- Secularism, autonomy and the loss of self 21/03/2017
- How I became a societal misfit 18/03/2017
- The distinguishing marks of the impossible 15/03/2017
- Minor Theological Footnote to a Good Series on BioLogos from Snobelen and Davis 12/03/2017
- Why robot? 11/03/2017
Category Archives: Science
The excellent Preston Garrison, apart from alerting me to the review of a new book on Babylonian science that led me to a whole series of posts on the ANE and Hebrew pictures of the world, recommended an old and little-read book by C S Lewis. Studies in Words, published in 1960 just three years before his death, is a philology text for students, so not the most obviously relevant book for thinking about either “biblical science” or modern science. But it actually has some useful light to cast on both.
2016 was a good year for British archaeology, as it became clear that a Neolithic settlement at Ness of Brodgar on the far-flung Orkney Islands (dating to c.3500BC) had been a major “capital” and, in all likelihood, the fountainhead of the “stone circle ” culture that spread south through Britain over a thousand years and culminated in the mighty monuments at Stonehenge, Avebury and elsewhere.
Larry Moran is a prolific blogger on evolution, and is respected enough to have big scientific names commenting in his threads. He’s also militantly anti-creationist and anti-ID, though he’s gained some respect from the latter group for being willing to engage in discussion with them, despite persisting in contemptuously labelling them “ID-creationists”.
Herbert McCabe, and other philosophers for whom I have a lot of respect overall, suggest from time to time that according to classical theology à la Thomas Aquinas we shouldn’t expect to see any signs of God’s handiwork in creation, even though it is all utterly dependent on him ontologically. This is because he creates secondary causes to be sufficient explanations in themselves – there are no gaps for God to fill. This argument is used by them and, derivatively, by Evolutionary Creationists to dismiss not only ID but all natural theology (and, strictly speaking, an active theology of nature too) on principle.
Having had my mind drawn back to “Genesis cosmology” in the last post (which showed that cosmology is actually culturally impossible in Genesis!) I might spend a few posts boring you all with some further observations seeking to undermine the detail of what, as far as I can see, is an entirely spurious idea of “ancient science”, which I call the “goldfish bowl cosmos”.
Preston Garrison recently sent me (courtesy of Ted Davis) an interesting review (limited access – sorry) for a forthcoming academic tome on Babylonian science, knowing I’d be interested both because of my musings on what science is, and what it isn’t, and also because it has implications for interpreting the early chapters of Genesis. I’m tempted to buy it when it comes out, despite the price and having to learn cuneiform(!), but meanwhile some thoughts.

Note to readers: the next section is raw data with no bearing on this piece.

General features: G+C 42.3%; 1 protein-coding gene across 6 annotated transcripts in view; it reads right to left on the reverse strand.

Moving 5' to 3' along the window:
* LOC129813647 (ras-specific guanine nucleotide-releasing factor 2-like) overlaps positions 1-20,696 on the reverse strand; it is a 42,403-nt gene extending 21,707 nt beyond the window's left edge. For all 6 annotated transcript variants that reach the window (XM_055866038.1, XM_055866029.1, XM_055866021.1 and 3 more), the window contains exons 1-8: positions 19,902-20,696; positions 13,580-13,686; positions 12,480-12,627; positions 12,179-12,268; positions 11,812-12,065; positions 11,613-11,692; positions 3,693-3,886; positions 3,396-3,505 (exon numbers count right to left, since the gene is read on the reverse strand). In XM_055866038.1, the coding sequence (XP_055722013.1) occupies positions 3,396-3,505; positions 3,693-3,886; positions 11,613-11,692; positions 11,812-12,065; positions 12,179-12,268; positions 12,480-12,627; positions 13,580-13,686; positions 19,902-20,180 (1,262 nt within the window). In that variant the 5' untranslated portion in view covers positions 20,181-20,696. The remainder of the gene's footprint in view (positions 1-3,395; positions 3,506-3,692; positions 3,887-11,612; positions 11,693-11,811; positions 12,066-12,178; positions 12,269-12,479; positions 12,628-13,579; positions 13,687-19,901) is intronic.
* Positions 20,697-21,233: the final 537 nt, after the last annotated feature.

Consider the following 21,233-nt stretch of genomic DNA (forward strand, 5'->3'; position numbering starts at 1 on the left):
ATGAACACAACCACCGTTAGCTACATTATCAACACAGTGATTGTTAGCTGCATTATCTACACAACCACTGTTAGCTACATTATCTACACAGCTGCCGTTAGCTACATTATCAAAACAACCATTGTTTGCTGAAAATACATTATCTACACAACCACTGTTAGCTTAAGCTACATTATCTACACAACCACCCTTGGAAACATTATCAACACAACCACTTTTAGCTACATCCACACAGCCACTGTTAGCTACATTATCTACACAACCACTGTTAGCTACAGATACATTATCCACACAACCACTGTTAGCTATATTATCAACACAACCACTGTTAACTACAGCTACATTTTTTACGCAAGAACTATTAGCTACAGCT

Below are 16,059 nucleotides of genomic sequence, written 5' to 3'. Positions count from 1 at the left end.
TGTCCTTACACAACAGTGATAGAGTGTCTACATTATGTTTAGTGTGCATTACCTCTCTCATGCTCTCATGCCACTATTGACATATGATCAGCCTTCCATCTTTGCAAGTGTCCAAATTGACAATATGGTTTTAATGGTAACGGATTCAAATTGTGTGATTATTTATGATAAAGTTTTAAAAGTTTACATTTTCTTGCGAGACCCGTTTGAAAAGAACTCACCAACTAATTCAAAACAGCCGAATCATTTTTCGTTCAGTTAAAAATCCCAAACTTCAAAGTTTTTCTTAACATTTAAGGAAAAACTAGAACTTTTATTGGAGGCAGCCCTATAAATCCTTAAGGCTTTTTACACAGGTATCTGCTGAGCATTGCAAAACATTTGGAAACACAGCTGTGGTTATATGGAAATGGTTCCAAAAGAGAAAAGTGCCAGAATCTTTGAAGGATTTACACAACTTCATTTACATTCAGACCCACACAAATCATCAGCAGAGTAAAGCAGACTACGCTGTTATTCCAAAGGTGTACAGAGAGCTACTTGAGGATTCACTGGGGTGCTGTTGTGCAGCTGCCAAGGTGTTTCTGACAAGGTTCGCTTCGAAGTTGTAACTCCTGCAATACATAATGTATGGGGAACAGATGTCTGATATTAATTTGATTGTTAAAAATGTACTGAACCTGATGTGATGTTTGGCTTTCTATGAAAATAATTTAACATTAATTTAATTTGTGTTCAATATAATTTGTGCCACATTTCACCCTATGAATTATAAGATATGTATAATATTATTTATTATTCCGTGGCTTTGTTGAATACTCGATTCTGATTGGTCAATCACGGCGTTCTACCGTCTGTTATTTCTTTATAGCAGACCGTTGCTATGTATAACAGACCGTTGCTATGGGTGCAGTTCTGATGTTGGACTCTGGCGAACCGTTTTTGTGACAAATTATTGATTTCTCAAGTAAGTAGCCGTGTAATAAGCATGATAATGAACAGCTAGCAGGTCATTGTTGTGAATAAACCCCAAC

In the last post I showed how “probablistic chance” fares no better than “Epicurean chance” as a true cause of physical events. Half of Monod’s materialistic “chance and necessity” explanation for evolution thereby falls to the ground. What is left is what appears to be the safer concept of nature obeying the “laws of nature” (ie the natural truths behind the formulations scientists make). This necessity, we assume, is a commonplace foundation of science which fits well into the theistic framework: God writes the laws of nature, and so achieves his purposes in the world.
In the batch of articles I’ve done on “chance” over the last month or so, my main target has been the only kind of “chance” that makes much sense in an atheistic framework, and that is what I have called “Epicurean chance”. The basic concept of this is that totally undirected events can lead to order that, otherwise, would demand the designing intention of a purposeful being. Epicureanism has been a philosophically dubious claim ever since Democritus suggested it four centuries before Christ.
Visitor Richard Wright was kind enough to interact with Eddie’s most recent post, and the comments of some there, in defence of his “autonomous nature” position, in which nature is “closed” not in the “democratic liberty” sense of Howard Van Till et al., but in the sense of being finely set up at the beginning so that its laws accomplish all that God desires from nature throughout time. His idea seems a lot closer to the old deterministic (semi)-deism than some, in that his view of nature appears relatively constrained by law and initial conditions rather than spontaneity blind chance, but he has promised to come back on some of … Continue reading
This is one of the common Christmas readings in carol services: Εν αρχή ην ο Λόγος, και ο Λόγος ην προς τον Θεόν, και Θεός ην ο Λόγος. Ούτος ην εν αρχή προς τον Θεόν. πάντα δι’ αυτού εγένετο, και χωρίς αυτού εγένετο ουδέ εν ό γέγονεν. In the beginning was the Word, and the Word was with God, and the Word was God. He was with God in the beginning. Through him all things were made; without him nothing was made that has been made. (Jn. 1.1-3)